Career potential is cited as one of the primary benefits of the degree combination. Many who complete the MD/MBA go into non-traditional roles, such as life sciences, insurance, hospital management and practice management. Others go on to join consultancies, startups and hospitalist staffing agencies. And there may be more benefits than just an expanding job market when students approach health care in a business context.

“The dual-degree program was an opportunity to be part of the larger conversation to improve health care,” Williams said. “Change was clearly coming. Early on I thought there would be a need for people who could bridge both worlds and help physicians understand how a health plan, like Humana,

can work with them to keep members well with data and insights, and help non-clinical leaders understand the challenges of providing care and where support would be welcome and valuable. That’s why I got the MD/MBA — I wanted to be that bridge.”

Bridging Both Worlds

While at Baylor, she was drawn to emergency medicine and became involved in health policy through organized medicine serving as a trustee for both the Texas Medical Association and later the American Medical Association. Williams chose to complete her residency in emergency medicine at the University of Chicago. She also continued conversations with Humana for a number of years, and eventually the mutual interest led to a leadership position at Humana after finishing her residency.

Williams is now part of a small group driving change and innovation in a fast-moving field. As medical director at Humana’s headquarters in Louisville, Kentucky, she is spearheading a rigorous training program within the company for early-career physicians with an MBA.* Under the direction of the chief medical officer, participants — this next generation of physician leaders — rotate onto teams from other business units to provide a clinical perspective on initiatives designed to improve care coordination and delivery.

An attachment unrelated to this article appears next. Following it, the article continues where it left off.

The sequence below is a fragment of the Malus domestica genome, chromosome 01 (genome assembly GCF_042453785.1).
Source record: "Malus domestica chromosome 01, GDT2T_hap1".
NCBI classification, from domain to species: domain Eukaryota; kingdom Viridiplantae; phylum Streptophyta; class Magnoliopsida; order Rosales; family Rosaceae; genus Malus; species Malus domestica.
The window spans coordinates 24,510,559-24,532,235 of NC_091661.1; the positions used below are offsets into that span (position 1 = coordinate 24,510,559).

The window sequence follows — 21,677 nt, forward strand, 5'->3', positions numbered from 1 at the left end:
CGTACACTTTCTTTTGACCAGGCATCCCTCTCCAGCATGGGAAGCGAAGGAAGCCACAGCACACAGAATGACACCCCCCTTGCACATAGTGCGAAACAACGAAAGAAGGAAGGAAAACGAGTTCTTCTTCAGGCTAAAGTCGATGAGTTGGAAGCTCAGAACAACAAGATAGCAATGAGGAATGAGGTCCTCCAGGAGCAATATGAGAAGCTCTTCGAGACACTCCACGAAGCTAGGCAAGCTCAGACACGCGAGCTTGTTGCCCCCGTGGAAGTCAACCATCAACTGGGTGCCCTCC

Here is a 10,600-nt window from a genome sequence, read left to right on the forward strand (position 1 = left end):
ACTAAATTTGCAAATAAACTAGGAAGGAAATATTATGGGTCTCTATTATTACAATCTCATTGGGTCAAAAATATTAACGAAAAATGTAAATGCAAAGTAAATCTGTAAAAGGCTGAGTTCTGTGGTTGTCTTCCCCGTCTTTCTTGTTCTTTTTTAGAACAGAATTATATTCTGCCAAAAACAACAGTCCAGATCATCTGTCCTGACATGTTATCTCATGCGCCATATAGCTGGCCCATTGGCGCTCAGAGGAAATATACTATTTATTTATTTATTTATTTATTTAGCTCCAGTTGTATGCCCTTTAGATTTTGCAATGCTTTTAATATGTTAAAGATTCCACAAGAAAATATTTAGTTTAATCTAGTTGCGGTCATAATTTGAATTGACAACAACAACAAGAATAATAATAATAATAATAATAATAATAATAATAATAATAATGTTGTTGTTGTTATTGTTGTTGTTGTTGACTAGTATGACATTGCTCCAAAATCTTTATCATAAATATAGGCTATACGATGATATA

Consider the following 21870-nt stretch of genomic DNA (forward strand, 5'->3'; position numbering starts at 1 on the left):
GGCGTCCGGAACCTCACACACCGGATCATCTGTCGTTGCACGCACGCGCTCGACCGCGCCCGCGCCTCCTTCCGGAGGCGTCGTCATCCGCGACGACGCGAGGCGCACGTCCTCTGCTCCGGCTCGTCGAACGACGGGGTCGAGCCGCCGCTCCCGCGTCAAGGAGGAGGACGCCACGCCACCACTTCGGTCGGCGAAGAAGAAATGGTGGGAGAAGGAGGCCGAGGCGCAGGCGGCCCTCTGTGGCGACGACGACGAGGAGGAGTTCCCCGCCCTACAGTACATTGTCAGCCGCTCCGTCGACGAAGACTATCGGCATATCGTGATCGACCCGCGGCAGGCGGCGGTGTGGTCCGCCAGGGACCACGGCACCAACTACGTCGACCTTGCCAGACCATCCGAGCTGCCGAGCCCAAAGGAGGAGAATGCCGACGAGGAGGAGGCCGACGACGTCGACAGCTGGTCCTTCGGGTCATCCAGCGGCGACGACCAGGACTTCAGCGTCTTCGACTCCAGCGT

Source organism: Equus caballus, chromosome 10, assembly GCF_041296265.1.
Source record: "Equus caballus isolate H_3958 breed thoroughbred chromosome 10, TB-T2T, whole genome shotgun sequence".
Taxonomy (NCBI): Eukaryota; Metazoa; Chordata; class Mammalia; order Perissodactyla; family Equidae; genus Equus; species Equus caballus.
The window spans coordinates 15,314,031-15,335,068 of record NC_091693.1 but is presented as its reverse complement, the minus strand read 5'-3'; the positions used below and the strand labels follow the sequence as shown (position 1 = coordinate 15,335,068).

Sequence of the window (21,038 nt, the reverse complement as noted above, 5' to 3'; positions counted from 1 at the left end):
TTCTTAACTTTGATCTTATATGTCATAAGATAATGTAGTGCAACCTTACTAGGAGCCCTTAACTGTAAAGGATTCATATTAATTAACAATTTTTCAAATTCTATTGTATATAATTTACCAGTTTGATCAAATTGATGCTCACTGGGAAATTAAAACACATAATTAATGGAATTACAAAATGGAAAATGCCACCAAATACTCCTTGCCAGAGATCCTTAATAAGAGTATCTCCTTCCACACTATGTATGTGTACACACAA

The health care industry is grappling with the evolution of its reimbursement model, the rapid pace of technology, the recent focus on quality and the patient experience, and the increasingly collaborative interactions between health care providers and insurance providers that manage population health. The importance of understanding business principles is crystal clear.

“U.S. health care is wildly complex,” Williams said. “To navigate it, you need both clinical and administrative knowledge. Having a career that combines the two disciplines is, for me, the best of both worlds …”

As we transition the health system to a value-based arrangement and begin to focus not on what was done but what the outcome was, it creates new space for health plans and physicians to work together to keep people well. That makes as good business sense as it does clinical sense. Physician business leaders will be essential members of any team trying to help change our health system for the better and do so in a financially sustainable way.”

*Williams’ role as medical director also allows her the flexibility to practice as an emergency physician mostly Friday nights — and serve her community as part of a specialty group affiliated with the Norton Hospital System, where she sees and evaluates patients for emergency care.